n African Human Rights Law Journal - Circumventing obstacles to the implementation of recommendations by the African Commission on Human and Peoples’ Rights

Volume 18 Number 1
  • ISSN : 1609-073X
  • E-ISSN: 1996-2096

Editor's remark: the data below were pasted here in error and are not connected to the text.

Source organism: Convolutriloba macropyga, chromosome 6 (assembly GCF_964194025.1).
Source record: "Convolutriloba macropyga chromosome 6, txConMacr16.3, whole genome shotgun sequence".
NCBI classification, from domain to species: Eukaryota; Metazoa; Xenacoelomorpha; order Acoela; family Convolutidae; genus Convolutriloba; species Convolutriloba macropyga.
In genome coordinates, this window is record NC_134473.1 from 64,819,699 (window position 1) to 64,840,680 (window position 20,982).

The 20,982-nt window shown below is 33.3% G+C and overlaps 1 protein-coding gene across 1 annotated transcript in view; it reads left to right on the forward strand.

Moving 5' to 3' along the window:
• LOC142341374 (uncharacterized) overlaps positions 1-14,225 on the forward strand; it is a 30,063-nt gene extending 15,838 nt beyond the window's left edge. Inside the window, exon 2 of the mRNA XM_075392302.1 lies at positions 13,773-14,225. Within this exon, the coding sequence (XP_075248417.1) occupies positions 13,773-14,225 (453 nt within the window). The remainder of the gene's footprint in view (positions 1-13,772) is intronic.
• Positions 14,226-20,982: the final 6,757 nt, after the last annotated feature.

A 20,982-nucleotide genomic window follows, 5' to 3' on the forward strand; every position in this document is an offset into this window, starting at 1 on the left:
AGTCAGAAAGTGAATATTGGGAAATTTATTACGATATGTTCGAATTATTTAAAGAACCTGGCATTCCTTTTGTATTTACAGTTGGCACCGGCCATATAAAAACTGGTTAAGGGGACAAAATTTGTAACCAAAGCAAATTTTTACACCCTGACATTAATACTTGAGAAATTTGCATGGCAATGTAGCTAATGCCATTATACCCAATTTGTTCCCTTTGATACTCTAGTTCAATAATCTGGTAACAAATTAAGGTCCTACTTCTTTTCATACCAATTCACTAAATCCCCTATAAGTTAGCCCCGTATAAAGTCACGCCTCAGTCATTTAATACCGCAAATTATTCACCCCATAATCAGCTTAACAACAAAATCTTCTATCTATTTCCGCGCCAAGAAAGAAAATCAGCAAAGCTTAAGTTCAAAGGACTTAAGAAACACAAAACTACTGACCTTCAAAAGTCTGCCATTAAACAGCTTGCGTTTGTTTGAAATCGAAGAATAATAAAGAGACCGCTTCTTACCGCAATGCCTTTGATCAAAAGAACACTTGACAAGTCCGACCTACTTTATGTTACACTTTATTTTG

The African Commission on Human and Peoples’ Rights was inaugurated on 2 November 1987, with a mandate to promote and protect human rights in Africa. The commemoration of its thirtieth anniversary in 2017 presented another appropriate opportunity to revisit the long-standing debate on its quasi-judicial character, the status of its recommendations and its (in)ability to effectively monitor states’ compliance. This article assesses the challenges associated with the Commission’s seemingly ‘nonbinding’ recommendations and the perceived effect on its mandate, and proposes two solutions for their circumvention. First, the article suggests that if non-compliance is taken broadly as a sustained infraction of states’ obligations under article 1 of the African Charter on Human and Peoples’ Rights and allied instruments, the Commission’s recommendations can be elevated to binding African Union decisions that subsequently become enforceable under article 23(2) of the AU Constitutive Act. Second, it is proposed that where a state against which a violation has been found fails to comply with the Commission’s recommendations, the latter may institute an action before the African Court under article 5 of the Protocol Establishing the African Court against that state for non-compliance with its obligations under the Charter.

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